The Adventures of Prince Achmed DVD Review

Animation is a strange medium in that you are relying on human manipulation of something inanimate, be it drawings, clay models, dolls or – in the case of The Adventures of Prince Achmed – shadow puppets, in order to elicit emotion. There’s a disconnect from reality inherent in animation that makes it a more difficult medium to work with and yet a purer form of escapism; it can take you anywhere the animator can imagine. It’s also as old as cinema itself, and since the first zoetrope, animation has been a key part of film history. Lotte Reiniger’s The Adventures of Prince Achmed, one of the first ever animated feature films, is an important film not only because it is a fascinating part of the history of cinema but also because it showcases the potential of animation as a medium.

The story follows the titular royal after he takes a flying horse from a sorcerer and flies around the world rescuing princesses, fighting demons and hanging out with Aladdin. It charms you with its exotic, alluring locales, then thrills you with dramatic, energetic action sequences. Reiniger is incredibly inventive with the animation, defying the simplicity of shadow puppets to create intricately realised, wondrous scenes. For instance, when Achmed is spying on Peri Banu as she bathes, her reflection is broken up by ripples of cut up shadows – it’s a small detail but one that shows the visual ingenuity of the director. The final act is the most impressive, as Aladdin, the witch and Achmed fight the forces of evil in a remarkably fluid set piece full of ‘how did they do that?’ moments. It’s a standout scene in a film full of moments that somehow manage to thrill you and charm you using only a series of black shapes against a coloured background.

The Adventures of Prince Achmed is a remarkable film, and should be sought out by cinephiles and animation devotees everywhere. Reiniger saw early on the potential of animation to take you to whole new worlds, and used that to great effect. Achmed‘s status in film history makes it important, its success as a piece of storytelling makes it essential.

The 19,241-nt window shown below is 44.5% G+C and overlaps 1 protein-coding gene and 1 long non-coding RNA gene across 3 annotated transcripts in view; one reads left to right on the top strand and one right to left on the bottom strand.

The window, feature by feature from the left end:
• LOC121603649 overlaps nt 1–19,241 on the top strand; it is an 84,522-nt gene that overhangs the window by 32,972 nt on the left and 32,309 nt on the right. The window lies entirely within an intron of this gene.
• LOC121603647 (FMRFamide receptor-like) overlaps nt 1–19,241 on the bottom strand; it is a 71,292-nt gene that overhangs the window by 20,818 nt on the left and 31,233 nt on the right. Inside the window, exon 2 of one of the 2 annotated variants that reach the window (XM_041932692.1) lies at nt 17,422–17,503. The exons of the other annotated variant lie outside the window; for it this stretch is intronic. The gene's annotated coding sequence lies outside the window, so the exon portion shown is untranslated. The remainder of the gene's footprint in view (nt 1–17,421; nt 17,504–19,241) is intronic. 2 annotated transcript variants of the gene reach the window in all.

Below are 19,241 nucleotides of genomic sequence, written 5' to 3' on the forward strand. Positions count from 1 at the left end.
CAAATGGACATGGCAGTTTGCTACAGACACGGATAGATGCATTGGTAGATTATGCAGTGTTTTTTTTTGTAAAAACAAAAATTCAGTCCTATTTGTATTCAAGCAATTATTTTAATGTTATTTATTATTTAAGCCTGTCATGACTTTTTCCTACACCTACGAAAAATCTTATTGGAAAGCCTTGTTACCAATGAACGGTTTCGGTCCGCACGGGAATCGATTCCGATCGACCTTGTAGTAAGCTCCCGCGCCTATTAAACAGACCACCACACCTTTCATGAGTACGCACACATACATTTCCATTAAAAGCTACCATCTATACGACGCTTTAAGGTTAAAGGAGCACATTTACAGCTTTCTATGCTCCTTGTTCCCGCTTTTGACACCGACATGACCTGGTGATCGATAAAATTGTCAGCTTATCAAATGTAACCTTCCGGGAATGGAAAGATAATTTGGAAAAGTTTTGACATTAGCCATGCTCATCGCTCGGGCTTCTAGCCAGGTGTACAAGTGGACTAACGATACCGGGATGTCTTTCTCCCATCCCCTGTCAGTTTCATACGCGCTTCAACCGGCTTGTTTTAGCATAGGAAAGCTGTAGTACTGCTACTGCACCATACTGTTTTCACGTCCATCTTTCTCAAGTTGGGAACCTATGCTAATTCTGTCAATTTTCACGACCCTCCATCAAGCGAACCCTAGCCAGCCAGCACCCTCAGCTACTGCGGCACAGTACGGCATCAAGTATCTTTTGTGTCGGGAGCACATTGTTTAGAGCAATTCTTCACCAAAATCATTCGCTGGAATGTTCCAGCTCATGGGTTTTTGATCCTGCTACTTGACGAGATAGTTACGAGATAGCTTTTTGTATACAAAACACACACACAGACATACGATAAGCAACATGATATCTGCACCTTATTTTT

Extras: This BFI reissue is a treasure trove for Reiniger or animation enthusiasts as it features a wide selection of her shorts as well as the feature film. They are as charming and as well animated as the feature, making this disc a must-have. As always with the BFI, there is also a booklet with essays, interviews and reviews that are great for the keen fan. The option to watch the film with an English narration is another nice touch, making this excellent film accessible to everyone.

About The Author


Nat (or Nathanael as he calls himself when he wants to sound a bit classier) is a student based in Edinburgh who watches far too many animated films for a guy his age. He even has a blog. dedicated to the subject. When he's not doing that, he's the film editor of The Journal, Edinburgh and a committed member of King's Church Edinburgh. He likes Terrence Malick far, far too much.

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